Written By Tonya Blust | Michigan 101
During the late 19th and early 20th centuries, circus sideshows were popular forms of entertainment. Carnival barkers lured audiences into darkened tents with stories of tattooed men, sword swallowers, and human skeletons. Spectators thrilled to the daring deeds of strong men, fire breathers, and glass eaters. And, of course, no side show was complete without a bearded lady. One of the era’s most popular bearded ladies hailed from Michigan and is, in fact, buried in Maple Grove Cemetery in the northern Michigan community of Leetsville. That woman is Grace Gilbert.
Gilbert was born in Ohio in 1876, the youngest of Giles and Arosina Gilbert’s four children. Within minutes of her birth, Gilbert’s parents knew that something was different about their new addition. At an age when most babies have smooth, clear skin, the infant’s body was covered with fine, silky hair that only became thicker as she aged. By the time Gilbert was 18 months old, a newspaper article was reporting that the hair on her head was a foot long and that she had three to four-inch-long whiskers on her face. The phenomenon, according to the reporter, was “the greatest living curiosity we have ever seen.”As Gilbert reached adulthood, she realized that career opportunities (and, in all likelihood, marriage prospects) were limited for a woman with a full beard, so when she was 18, she began appearing in sideshows. In 1901, the same year that Gilbert moved with her family to Kalkaska County, she signed on with Ringling Brothers Circus, one of the nation’s largest big tops. She was a sought-after attraction, as her beard, at 18 inches, was significantly longer than those of other bearded ladies at the time. In 1903, Gilbert left Ringling and joined its competitor, the Barnum & Bailey Circus. She stayed with Barnum until 1905, then signed on with a few other circuses, which afforded her the opportunity to tour England and France.
Unlike many sideshow acts, bearded ladies didn’t perform feats of strength or skill. Their only job was to appear before audiences in all their feminine, yet hirsute, glory. Personality-wise, Gilbert was very much a lady and enjoyed stereotypically “female” pursuits like sewing. However, she also had a stocky physique that lent itself to physical labor. Gilbert was happy to use her strength to assist with chores around the circus, and often helped raise the big top (i.e., the main tent) at each new stop.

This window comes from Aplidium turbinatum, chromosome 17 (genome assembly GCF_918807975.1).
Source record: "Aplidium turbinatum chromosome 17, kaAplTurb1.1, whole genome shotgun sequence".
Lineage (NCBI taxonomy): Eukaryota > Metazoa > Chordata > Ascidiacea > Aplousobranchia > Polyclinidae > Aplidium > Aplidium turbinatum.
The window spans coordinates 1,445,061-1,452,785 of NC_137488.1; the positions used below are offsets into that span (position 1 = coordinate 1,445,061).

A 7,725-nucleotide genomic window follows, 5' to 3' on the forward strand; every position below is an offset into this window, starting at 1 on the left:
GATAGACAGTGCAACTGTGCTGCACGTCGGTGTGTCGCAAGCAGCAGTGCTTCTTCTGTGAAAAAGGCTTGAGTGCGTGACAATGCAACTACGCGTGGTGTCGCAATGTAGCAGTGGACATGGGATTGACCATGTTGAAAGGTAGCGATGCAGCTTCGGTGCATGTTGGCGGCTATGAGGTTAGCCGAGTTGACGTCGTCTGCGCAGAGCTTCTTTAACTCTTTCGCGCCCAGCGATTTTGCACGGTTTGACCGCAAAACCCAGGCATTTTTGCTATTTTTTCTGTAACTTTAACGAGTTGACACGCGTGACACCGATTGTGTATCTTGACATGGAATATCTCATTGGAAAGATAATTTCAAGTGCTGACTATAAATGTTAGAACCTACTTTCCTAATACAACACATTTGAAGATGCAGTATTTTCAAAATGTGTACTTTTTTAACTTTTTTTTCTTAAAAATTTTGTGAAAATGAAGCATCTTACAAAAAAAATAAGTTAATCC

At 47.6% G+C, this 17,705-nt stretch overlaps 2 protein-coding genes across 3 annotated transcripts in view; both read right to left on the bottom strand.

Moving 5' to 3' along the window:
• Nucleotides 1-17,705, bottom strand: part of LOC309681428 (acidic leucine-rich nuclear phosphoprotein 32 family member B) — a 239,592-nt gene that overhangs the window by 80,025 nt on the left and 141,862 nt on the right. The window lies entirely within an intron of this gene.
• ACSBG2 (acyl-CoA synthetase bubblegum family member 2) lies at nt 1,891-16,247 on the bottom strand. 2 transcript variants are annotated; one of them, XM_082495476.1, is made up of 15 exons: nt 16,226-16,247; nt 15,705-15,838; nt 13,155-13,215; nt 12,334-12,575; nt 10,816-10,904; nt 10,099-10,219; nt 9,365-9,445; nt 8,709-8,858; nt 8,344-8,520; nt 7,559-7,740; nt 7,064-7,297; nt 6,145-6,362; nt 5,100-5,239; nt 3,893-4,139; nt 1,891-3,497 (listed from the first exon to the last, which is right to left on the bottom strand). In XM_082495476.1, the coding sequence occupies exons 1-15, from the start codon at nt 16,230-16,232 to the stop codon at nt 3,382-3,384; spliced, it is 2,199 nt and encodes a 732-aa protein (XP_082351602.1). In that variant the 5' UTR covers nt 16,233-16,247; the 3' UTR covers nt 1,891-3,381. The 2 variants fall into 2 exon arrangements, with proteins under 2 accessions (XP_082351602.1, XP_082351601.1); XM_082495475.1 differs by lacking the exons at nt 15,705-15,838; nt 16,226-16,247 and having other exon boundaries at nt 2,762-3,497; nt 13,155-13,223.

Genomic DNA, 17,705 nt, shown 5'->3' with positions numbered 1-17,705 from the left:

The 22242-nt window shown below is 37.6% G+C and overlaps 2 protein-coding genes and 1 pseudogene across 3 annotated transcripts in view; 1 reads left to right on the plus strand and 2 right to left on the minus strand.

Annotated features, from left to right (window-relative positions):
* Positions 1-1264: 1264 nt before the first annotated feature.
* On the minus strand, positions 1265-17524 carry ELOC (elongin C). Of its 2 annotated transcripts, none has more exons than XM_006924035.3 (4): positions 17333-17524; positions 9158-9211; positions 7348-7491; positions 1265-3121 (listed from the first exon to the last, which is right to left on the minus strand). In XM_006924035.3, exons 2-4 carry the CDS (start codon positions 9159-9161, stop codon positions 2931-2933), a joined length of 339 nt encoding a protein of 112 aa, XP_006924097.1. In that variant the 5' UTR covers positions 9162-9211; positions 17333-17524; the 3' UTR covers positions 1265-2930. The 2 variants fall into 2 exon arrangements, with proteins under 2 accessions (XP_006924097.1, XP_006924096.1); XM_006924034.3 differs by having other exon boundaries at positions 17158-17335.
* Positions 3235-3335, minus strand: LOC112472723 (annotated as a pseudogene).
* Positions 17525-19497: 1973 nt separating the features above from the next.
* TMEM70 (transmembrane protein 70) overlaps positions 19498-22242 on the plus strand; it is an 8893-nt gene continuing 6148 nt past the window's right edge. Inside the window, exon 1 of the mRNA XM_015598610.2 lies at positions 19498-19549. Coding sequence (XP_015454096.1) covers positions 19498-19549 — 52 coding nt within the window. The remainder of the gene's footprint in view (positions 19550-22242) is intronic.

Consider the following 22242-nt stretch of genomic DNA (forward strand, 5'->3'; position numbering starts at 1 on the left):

By 1910, Gilbert had been traveling with sideshows for about 16 years. Despite the fact that she had been on the road for so long, she was able to find romance with a childhood sweetheart—Giles Calvin, whom she married that year during a ceremony in South Bend, Indiana. Gossips immediately got to talking, and not only because of the fact that the Bearded Lady was now married. Calvin was Gilbert’s cousin, and Gilbert had, in fact, lived with him after her father died in 1907. The suspicious-minded insisted that the marriage was a publicity stunt. To prove them wrong, Gilbert announced her retirement from sideshows and went to work on her husband’s farm in Kalkaska.
However, by 1906, realizing that the circus life was more lucrative than farming, Gilbert returned to the circuit and began appearing at Coney Island, New York. For the next eight years, she and her husband spent summers at Coney Island, then returned to Kalkaska during the off season. Gilbert kept up this schedule until the winter of 1924, when she fell ill, complaining of a sore throat. Unfortunately, her ailment proved fatal, and she died on January 24. She was buried in Maple Grove Cemetery, next to her parents. Her husband joined her twelve years later after he died in 1936.
According to people who lived in the Kalkaska area at the same time that Gilbert did, the bearded lady was forced to wear a veil around town so that her appearance wouldn’t startle pregnant women who might be walking along the street with her.
What caused Gilbert’s hairy countenance? While it can’t be stated for certain in her case, many “bearded ladies” have hormonal imbalances or a disorder known as hypertrichosis, both of which can cause abnormal hair growth.